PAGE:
… [S]ince the end of the main conflict in 1999, the country has been targeted by extremist Muslim preachers and flooded with fundamentalist literature. [How about that!] …[T]he chief Islamic cleric since 2003, Naim Ternava, has drawn considerable criticism for his encouragement of a new offensive among local Muslims in favor of Saudi-financed Wahhabism and similar incendiary doctrines. Wahhabis and other radicals, including Pakistanis, have entered these territories, bent on drawing the Albanian Muslims toward Islamist militancy. Dissatisfaction with Naim Ternava’s indulgence toward fanaticism and prejudice is a recurrent theme among Kosovar Muslims…Ternava purged the Faculty of Islamic Studies in Prishtina…replacing them with radicals. […]

That was soon followed by this one:

Moderate Clerics Purged from Kosovo Muslim Leadership (Oct. 5, 2011)

Kosovo’s top Islamic cleric, Naim Ternava, last month purged the two most outspoken anti-radical preachers from the local Sunni religious apparatus….Musliu was brutally attacked in 2009 by a gang of fundamentalist Wahhabis….[T]he conflict between a minority of radical sympathizers in the Kosovo Islamic leadership and the moderate majority of Kosovar Muslims has widened….

Next, contentious Muslim demonstrations began unexpectedly [unexpectedly?] in Kosovo, summoned by a movement called “Join!” to hold prayer sessions in public. Its leader, Fuad Ramiqi, had been involved in last year’s attempt by an Islamist flotilla to break the Israeli naval blockade at Gaza, and is associated with the Qatar-based fundamentalist cleric Yusuf Al-Qaradawi, as well as Al-Qaradawi’s academic partner, Tariq Ramadan.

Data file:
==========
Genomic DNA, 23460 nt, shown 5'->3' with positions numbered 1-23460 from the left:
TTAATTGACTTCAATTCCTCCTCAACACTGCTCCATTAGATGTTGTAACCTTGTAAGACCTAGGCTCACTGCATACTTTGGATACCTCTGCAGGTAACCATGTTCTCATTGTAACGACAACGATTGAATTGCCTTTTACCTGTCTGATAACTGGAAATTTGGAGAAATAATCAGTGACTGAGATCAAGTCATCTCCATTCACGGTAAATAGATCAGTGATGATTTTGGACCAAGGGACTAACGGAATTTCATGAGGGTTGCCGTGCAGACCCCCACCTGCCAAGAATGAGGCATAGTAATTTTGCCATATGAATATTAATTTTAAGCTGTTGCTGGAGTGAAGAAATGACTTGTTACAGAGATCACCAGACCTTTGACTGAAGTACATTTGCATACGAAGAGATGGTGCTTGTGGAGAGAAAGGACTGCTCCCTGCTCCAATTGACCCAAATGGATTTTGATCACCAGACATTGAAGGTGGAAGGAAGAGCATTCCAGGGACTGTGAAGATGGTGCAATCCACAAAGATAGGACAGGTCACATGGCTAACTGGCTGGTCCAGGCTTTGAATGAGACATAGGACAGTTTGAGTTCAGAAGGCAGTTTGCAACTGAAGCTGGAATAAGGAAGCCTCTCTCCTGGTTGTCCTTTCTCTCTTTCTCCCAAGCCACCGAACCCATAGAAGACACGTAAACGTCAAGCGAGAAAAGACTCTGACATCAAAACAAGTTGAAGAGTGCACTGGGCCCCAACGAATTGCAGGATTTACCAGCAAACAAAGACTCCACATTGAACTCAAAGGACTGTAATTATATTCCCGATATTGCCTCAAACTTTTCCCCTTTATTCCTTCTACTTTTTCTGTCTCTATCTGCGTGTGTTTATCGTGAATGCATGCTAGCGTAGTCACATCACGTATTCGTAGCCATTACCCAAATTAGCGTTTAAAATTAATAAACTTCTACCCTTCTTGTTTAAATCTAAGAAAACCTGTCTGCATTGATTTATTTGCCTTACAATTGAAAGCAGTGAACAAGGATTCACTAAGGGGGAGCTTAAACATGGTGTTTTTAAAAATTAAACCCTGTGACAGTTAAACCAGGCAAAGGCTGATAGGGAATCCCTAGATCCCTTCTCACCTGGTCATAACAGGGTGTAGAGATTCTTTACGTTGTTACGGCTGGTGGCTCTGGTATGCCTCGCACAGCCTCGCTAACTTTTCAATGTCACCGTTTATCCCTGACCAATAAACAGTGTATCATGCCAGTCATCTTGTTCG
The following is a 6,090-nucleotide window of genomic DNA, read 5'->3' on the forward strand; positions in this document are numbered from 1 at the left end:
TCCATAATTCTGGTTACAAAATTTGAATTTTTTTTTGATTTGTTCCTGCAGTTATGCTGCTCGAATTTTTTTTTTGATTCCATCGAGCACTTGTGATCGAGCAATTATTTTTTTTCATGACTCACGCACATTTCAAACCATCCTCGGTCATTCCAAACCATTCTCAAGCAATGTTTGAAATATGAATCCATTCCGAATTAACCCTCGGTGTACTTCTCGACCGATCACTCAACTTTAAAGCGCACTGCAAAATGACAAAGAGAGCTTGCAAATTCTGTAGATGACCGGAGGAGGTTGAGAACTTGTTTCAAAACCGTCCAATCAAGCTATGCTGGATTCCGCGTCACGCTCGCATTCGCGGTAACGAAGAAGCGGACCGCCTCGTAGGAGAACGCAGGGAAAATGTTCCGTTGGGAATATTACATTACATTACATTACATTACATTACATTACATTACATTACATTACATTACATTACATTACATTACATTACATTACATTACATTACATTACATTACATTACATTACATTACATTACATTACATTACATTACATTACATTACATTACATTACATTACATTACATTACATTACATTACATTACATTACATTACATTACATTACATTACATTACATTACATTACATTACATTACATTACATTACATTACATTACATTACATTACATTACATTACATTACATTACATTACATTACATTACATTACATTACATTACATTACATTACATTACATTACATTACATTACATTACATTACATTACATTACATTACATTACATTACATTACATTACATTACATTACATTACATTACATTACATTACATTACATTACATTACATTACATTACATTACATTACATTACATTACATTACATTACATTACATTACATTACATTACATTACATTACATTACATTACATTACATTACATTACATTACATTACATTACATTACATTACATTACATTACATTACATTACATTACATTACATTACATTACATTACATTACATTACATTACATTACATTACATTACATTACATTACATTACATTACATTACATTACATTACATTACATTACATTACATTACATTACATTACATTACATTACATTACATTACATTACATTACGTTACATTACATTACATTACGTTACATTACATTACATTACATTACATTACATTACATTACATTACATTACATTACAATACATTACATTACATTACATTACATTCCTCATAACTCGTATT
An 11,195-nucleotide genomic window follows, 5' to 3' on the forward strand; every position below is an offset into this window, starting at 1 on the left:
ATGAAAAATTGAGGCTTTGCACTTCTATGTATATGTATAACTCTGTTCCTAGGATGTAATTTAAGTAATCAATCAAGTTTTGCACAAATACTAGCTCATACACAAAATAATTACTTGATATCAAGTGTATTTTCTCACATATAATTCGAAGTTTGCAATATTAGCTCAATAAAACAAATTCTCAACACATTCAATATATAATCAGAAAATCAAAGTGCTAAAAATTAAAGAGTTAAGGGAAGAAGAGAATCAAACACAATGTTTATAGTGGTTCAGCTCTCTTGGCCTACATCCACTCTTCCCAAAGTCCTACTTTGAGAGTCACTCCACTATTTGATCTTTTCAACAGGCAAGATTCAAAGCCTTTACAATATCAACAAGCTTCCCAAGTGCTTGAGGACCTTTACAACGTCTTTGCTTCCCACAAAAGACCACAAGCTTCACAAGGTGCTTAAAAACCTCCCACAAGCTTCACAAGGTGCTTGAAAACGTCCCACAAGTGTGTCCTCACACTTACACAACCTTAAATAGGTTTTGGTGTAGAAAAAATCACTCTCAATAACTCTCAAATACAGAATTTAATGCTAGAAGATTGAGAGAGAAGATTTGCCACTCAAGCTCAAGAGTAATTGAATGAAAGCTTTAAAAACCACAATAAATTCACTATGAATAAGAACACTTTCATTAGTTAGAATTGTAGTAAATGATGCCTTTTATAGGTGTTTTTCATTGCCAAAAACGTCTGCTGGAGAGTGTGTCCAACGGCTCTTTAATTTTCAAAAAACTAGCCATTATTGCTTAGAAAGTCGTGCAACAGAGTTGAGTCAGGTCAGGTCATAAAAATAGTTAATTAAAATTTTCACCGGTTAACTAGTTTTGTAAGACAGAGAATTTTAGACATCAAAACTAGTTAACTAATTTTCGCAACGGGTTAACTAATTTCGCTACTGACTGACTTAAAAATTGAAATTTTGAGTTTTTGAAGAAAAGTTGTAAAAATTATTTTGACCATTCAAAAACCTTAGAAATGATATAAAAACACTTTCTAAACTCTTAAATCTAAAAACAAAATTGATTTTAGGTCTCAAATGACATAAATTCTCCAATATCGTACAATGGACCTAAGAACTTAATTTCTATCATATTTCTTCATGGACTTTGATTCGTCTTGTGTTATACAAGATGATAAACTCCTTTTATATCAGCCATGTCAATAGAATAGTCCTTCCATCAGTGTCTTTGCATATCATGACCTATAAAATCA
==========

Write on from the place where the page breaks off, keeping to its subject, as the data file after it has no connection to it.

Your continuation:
“Join!” demanded the erection of a “mega-mosque” in Pristina, a city that already possesses 22 mosques. Albanian Catholics have also been the object of hate speech by a proud Wahhabi exponent, Imam Shefqet Krasniqi. …

The main effect of the contretemps has been the open description of Ternava as an “extremist” in Kosovo media. The online comment section of Express included a post signed by “Uqalija,” from rural Kosovo, warning that Ternava, the anti-Christian preacher Shefqet Krasniqi, and Ramiqi all have radical ties, and calling on the Kosovo authorities to “isolate and punish these terrorists. Tomorrow, when Kosovo is Pakistanized, it will be too late.” A writer from Pristina, identified as “Flamuri” …declared succinctly, “Once, Serbia was the enemy of the Kosovar Albanians. Now the enemy of all Albanians is political Islam … down with political Islam.”